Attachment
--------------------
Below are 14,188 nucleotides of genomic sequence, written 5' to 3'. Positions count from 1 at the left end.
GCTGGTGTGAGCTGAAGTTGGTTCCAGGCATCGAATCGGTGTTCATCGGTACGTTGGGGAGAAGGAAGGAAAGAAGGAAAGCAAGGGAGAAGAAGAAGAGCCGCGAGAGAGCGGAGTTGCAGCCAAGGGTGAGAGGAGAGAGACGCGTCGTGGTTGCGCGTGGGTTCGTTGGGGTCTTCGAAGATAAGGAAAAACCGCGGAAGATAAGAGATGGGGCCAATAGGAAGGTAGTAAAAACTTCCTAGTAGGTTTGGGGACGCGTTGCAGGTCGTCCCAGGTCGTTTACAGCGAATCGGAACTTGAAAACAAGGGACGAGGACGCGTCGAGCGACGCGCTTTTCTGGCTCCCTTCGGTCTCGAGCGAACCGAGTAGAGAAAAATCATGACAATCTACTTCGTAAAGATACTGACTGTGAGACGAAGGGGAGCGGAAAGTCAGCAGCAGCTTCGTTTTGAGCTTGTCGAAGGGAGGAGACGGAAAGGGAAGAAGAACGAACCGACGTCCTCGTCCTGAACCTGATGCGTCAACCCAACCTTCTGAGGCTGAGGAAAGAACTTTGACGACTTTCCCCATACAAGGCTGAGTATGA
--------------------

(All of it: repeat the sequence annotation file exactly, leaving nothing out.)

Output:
Below are 14,188 nucleotides of genomic sequence, written 5' to 3'. Positions count from 1 at the left end.
GCTGGTGTGAGCTGAAGTTGGTTCCAGGCATCGAATCGGTGTTCATCGGTACGTTGGGGAGAAGGAAGGAAAGAAGGAAAGCAAGGGAGAAGAAGAAGAGCCGCGAGAGAGCGGAGTTGCAGCCAAGGGTGAGAGGAGAGAGACGCGTCGTGGTTGCGCGTGGGTTCGTTGGGGTCTTCGAAGATAAGGAAAAACCGCGGAAGATAAGAGATGGGGCCAATAGGAAGGTAGTAAAAACTTCCTAGTAGGTTTGGGGACGCGTTGCAGGTCGTCCCAGGTCGTTTACAGCGAATCGGAACTTGAAAACAAGGGACGAGGACGCGTCGAGCGACGCGCTTTTCTGGCTCCCTTCGGTCTCGAGCGAACCGAGTAGAGAAAAATCATGACAATCTACTTCGTAAAGATACTGACTGTGAGACGAAGGGGAGCGGAAAGTCAGCAGCAGCTTCGTTTTGAGCTTGTCGAAGGGAGGAGACGGAAAGGGAAGAAGAACGAACCGACGTCCTCGTCCTGAACCTGATGCGTCAACCCAACCTTCTGAGGCTGAGGAAAGAACTTTGACGACTTTCCCCATACAAGGCTGAGTATGA